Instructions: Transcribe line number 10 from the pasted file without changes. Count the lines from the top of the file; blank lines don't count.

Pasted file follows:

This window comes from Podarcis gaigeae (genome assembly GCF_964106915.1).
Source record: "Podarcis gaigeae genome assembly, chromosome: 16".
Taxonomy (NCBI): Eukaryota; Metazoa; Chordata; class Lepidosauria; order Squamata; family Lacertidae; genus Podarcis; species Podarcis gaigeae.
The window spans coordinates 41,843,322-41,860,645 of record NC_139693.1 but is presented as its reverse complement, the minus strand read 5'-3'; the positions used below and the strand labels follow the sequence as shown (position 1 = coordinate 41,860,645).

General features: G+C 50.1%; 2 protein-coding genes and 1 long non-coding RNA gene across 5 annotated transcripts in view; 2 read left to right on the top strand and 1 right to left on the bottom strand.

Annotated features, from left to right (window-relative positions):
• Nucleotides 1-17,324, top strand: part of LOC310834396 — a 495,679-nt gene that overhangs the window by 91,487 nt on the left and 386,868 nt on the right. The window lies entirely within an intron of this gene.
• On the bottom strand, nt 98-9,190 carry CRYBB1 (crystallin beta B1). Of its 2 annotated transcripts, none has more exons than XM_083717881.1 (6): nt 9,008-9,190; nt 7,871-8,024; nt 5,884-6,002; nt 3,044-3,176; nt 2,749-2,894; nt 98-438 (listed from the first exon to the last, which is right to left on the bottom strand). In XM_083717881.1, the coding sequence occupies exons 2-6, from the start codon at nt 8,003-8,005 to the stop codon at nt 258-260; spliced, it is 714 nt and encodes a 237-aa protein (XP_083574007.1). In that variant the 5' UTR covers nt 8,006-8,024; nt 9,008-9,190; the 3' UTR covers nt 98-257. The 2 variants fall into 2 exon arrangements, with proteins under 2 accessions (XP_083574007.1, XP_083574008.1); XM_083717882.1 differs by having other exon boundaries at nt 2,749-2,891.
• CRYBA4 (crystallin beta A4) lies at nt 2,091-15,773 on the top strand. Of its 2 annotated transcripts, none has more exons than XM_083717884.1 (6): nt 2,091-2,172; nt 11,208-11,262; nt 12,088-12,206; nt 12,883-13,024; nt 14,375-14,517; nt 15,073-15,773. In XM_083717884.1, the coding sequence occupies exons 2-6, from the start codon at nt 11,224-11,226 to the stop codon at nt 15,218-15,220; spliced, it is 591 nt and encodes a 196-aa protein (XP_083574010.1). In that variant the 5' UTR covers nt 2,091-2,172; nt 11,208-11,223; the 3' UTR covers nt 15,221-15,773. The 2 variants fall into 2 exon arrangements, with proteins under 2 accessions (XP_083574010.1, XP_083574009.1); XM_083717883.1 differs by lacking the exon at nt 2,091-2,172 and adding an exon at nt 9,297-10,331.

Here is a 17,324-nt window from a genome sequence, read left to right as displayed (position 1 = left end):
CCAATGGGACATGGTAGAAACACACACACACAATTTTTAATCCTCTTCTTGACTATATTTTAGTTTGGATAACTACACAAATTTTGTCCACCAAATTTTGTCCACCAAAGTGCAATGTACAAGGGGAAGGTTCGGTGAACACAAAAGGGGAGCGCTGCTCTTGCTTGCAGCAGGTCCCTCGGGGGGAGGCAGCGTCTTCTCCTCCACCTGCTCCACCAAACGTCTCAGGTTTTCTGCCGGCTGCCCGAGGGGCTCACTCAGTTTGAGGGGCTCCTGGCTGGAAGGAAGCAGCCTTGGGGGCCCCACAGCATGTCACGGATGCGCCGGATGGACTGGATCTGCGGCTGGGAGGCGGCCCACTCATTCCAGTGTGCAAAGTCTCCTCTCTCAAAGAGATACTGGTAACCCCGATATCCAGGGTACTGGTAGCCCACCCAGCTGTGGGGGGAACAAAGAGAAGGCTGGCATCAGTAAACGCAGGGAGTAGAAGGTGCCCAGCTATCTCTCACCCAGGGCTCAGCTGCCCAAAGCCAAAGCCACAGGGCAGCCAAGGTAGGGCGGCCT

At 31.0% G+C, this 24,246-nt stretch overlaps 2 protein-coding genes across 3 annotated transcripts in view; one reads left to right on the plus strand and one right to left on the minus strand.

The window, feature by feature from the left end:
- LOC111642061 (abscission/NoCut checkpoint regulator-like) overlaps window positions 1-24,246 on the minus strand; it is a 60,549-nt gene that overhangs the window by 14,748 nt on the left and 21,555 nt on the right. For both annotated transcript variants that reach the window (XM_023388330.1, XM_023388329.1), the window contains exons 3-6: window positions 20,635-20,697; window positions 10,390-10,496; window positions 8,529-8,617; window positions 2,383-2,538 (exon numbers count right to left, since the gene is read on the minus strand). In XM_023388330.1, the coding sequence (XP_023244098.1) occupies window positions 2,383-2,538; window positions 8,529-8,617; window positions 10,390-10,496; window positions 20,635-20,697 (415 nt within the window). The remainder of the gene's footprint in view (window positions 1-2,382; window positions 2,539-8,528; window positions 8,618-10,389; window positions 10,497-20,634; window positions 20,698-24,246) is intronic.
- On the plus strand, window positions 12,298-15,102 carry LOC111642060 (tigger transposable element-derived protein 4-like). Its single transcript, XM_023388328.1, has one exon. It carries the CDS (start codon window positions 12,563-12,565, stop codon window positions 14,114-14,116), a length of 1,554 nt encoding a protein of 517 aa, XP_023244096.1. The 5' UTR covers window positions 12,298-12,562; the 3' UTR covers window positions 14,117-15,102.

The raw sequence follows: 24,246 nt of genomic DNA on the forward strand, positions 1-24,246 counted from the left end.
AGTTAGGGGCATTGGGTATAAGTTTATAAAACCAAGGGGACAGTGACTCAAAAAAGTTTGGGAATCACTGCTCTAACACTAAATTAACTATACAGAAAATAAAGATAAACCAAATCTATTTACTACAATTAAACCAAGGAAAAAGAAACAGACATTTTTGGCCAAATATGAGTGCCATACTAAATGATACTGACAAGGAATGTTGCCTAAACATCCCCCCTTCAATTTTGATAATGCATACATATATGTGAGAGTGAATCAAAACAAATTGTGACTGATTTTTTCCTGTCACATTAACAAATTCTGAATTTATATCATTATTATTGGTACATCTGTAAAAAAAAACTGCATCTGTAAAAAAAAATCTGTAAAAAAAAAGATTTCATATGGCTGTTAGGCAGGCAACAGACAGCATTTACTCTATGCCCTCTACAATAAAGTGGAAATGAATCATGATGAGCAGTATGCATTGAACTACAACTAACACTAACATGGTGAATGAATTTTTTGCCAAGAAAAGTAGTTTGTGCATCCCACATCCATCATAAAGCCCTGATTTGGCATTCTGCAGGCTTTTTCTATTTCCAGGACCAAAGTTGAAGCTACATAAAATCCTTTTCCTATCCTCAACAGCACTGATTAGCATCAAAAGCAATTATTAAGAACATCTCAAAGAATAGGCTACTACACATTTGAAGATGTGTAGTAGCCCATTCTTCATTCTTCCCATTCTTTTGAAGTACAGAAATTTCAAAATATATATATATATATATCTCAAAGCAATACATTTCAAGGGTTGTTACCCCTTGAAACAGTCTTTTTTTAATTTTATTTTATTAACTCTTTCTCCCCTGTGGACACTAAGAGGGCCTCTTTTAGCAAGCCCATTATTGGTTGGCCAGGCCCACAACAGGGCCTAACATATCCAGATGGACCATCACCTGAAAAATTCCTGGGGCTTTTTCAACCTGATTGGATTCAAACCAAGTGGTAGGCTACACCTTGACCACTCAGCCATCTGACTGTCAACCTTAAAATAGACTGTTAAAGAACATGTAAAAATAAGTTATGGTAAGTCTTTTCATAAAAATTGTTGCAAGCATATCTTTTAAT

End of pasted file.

Here is a 17,324-nt window from a genome sequence, read left to right as displayed (position 1 = left end):